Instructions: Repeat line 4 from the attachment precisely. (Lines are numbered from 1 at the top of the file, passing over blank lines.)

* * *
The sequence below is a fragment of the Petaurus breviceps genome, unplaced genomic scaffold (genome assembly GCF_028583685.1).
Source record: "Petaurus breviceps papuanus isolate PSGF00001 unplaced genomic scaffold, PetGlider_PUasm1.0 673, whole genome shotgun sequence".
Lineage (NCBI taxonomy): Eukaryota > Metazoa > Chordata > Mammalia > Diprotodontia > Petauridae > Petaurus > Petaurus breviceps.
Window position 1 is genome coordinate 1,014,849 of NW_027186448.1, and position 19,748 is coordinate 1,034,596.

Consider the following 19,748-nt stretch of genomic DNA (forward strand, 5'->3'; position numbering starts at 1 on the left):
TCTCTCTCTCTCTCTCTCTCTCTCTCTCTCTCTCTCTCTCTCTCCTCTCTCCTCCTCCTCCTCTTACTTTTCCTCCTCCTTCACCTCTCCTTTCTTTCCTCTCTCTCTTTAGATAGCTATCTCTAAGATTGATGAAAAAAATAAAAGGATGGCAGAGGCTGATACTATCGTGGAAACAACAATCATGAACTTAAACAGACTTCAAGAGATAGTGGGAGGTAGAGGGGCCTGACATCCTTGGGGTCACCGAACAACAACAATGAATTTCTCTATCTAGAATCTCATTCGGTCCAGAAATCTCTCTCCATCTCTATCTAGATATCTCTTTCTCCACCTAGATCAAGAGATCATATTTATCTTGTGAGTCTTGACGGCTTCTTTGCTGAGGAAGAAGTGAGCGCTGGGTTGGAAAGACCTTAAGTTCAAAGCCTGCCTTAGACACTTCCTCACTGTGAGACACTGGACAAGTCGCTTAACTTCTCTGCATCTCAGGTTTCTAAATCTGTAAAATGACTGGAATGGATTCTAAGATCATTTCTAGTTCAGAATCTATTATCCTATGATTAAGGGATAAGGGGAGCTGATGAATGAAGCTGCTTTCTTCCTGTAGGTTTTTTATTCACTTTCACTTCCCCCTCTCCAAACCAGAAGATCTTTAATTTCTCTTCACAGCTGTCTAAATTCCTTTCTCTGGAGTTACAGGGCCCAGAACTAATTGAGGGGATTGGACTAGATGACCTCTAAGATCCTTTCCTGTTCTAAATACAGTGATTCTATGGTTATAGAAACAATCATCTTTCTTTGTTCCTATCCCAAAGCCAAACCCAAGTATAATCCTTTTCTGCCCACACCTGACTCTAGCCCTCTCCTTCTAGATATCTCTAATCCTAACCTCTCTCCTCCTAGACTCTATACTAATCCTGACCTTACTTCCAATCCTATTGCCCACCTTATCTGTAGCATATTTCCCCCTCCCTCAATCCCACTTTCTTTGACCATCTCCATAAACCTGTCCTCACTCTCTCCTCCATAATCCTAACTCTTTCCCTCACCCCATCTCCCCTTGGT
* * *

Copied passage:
Window position 1 is genome coordinate 1,014,849 of NW_027186448.1, and position 19,748 is coordinate 1,034,596.